Does Casein in Milk Exposure Trigger Type 1 Diabetes?

Does Casein in Milk Exposure Trigger Type 1 Diabetes?

September 15, 2019 48 By Ewald Bahringer


“Does Casein in Milk
Trigger Type 1 Diabetes?” Type 1 diabetes is an autoimmune
disease that typically strikes children and young adults, in which your own
immune system attacks and destroys the insulin producing
cells of your pancreas. If untreated, it’s deadly, but even with
well-managed insulin replacement, it could cut a decade off your life. Families are devastated when a child
receives a diagnosis of type 1 diabetes. Thus, one of modern medicine’s “holy grails”
is to understand what causes the body to attack itself in hopes
that we can prevent and cure it. Genetic susceptibility
plays an important role, but the concordance for type 1 diabetes
is only about 50% among identical twins, meaning even if someone with the
same DNA as you gets the disease it’s only about a 50%
chance you’ll get it, too, meaning there must be
external factors as well. Some countries have low rates,
some have high rates. Japan, for example, has type 1
diabetes rates 18 times lower than the United States, and
that’s not just genetics since when children migrate they tend
to acquire the risk of their new home, suggesting it’s got to have something to
do with the environment, diet, or lifestyle. In fact, the incidence rates vary more
than 350 fold around the world. Some countries have hundreds
of times higher rates than others and it’s on the rise. Researchers looked at 37
populations from around the world and the incidence is going
up at about 3% a year. In fact, they couldn’t find a single
population going the other direction— 3% higher every year.
Our genes don’t change that fast. Something is going on, starting
right around World War II. The best evidence available suggests
type 1 diabetes showed a stable and relatively low incidence over
the first half of the 20th century, followed by a clear increase
around the middle of the century. And the question is why? A number of factors have been postulated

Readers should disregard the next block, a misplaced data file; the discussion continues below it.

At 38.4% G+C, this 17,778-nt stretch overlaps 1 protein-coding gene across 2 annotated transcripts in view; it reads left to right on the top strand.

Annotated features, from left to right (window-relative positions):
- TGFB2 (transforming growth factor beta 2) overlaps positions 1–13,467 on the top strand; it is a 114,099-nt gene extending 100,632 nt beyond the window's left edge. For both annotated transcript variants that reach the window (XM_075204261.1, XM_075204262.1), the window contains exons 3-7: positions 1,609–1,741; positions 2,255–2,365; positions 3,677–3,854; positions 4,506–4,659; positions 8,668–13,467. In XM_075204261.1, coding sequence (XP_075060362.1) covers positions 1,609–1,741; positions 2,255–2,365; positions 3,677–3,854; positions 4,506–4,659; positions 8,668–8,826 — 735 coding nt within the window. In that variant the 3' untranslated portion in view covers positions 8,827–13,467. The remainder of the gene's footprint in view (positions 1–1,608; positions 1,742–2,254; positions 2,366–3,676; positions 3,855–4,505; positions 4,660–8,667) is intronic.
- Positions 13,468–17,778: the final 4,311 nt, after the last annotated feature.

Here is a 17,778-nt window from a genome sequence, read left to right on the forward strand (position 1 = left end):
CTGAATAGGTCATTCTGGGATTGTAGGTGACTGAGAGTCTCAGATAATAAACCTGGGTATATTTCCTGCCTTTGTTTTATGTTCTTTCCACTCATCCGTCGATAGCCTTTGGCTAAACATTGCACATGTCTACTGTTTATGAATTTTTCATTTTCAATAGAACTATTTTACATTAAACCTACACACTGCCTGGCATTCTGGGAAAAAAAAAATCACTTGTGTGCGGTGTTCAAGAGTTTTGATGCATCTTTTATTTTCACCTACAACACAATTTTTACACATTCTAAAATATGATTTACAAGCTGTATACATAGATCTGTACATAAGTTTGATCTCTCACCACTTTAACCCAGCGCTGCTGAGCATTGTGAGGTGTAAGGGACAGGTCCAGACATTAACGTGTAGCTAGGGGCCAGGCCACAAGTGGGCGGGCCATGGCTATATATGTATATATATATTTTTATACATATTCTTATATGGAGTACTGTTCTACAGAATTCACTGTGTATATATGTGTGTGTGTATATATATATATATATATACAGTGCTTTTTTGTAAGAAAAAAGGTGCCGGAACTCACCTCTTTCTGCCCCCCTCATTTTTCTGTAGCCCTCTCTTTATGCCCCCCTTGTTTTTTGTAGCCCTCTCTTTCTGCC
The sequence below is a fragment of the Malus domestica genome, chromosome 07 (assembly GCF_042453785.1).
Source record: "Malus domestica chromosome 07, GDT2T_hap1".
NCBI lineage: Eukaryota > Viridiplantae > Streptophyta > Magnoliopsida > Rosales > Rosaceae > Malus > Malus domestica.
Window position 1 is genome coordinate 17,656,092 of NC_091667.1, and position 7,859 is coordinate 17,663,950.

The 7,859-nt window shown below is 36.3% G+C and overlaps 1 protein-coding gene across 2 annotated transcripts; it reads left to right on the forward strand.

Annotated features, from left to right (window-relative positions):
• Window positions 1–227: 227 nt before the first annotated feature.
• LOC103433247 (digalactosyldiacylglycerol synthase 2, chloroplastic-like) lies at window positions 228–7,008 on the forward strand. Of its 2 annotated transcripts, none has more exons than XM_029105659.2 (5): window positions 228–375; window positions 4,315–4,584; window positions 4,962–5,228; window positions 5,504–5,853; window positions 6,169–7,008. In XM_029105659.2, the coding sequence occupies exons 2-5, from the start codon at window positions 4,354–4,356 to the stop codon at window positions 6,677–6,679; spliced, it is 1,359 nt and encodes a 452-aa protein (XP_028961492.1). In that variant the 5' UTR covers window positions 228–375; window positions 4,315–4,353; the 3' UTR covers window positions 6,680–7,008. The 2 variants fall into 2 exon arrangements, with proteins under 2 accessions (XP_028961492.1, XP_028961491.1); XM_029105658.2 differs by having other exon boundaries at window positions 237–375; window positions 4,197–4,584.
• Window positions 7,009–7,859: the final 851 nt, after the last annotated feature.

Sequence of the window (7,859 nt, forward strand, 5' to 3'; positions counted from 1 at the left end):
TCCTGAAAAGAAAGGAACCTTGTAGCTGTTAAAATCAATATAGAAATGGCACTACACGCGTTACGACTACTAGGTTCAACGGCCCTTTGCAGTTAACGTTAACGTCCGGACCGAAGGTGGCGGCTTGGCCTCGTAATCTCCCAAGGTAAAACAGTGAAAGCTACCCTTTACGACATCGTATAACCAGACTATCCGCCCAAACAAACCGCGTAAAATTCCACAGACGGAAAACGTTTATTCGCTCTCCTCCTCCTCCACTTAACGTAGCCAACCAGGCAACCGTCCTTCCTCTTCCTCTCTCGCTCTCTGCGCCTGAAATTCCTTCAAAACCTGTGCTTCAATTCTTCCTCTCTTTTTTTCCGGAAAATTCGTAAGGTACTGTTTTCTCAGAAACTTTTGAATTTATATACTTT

for tipping children over into diabetes, including vitamin D deficiency, certain
infections, or exposure to cow’s milk. Decades ago cross-country
comparisons like this were published, showing a tight correlation
between milk consumption and the incidence of type 1
diabetes, insulin-dependent, childhood-onset diabetes, showing as much as 94% of the
geographic variation in incidence might be explained by differences
in milk consumption alone. This country with the highest
rates at the top, Finland, led much of the
research into this area. It all started with studies like this
showing the less babies are breastfed, the higher the rate of type 1 diabetes,
leading to the obvious conclusion: breast milk protects
newborn infants. On the other hand, if they’re
not getting breast milk, they’re getting formula, which
contained cow’s milk proteins. In the first few months of life the gut
is especially leaky to proteins. So maybe as our immune system
attacks the foreign cow proteins our pancreas gets
caught in the crossfire. But this was based
on animal experiments. In susceptible mice, a diet containing
the cow’s milk protein casein produced diabetes, but it doesn’t
cause diabetes in rats. So are we more like mice or rats? Researchers drew blood from children
with type 1 diabetes to see if they had elevated levels of antibodies that attack
bovine proteins compared to controls. And every single one
of the affected kids had elevated anti-bovine protein
antibodies circulating in their blood compared to much lower
levels in the control subjects. OK, that seems pretty convincing,
but what about Iceland? They drink more milk than Finland yet
have less than half the type 1 diabetes. We’ll cover the Icelandic paradox next.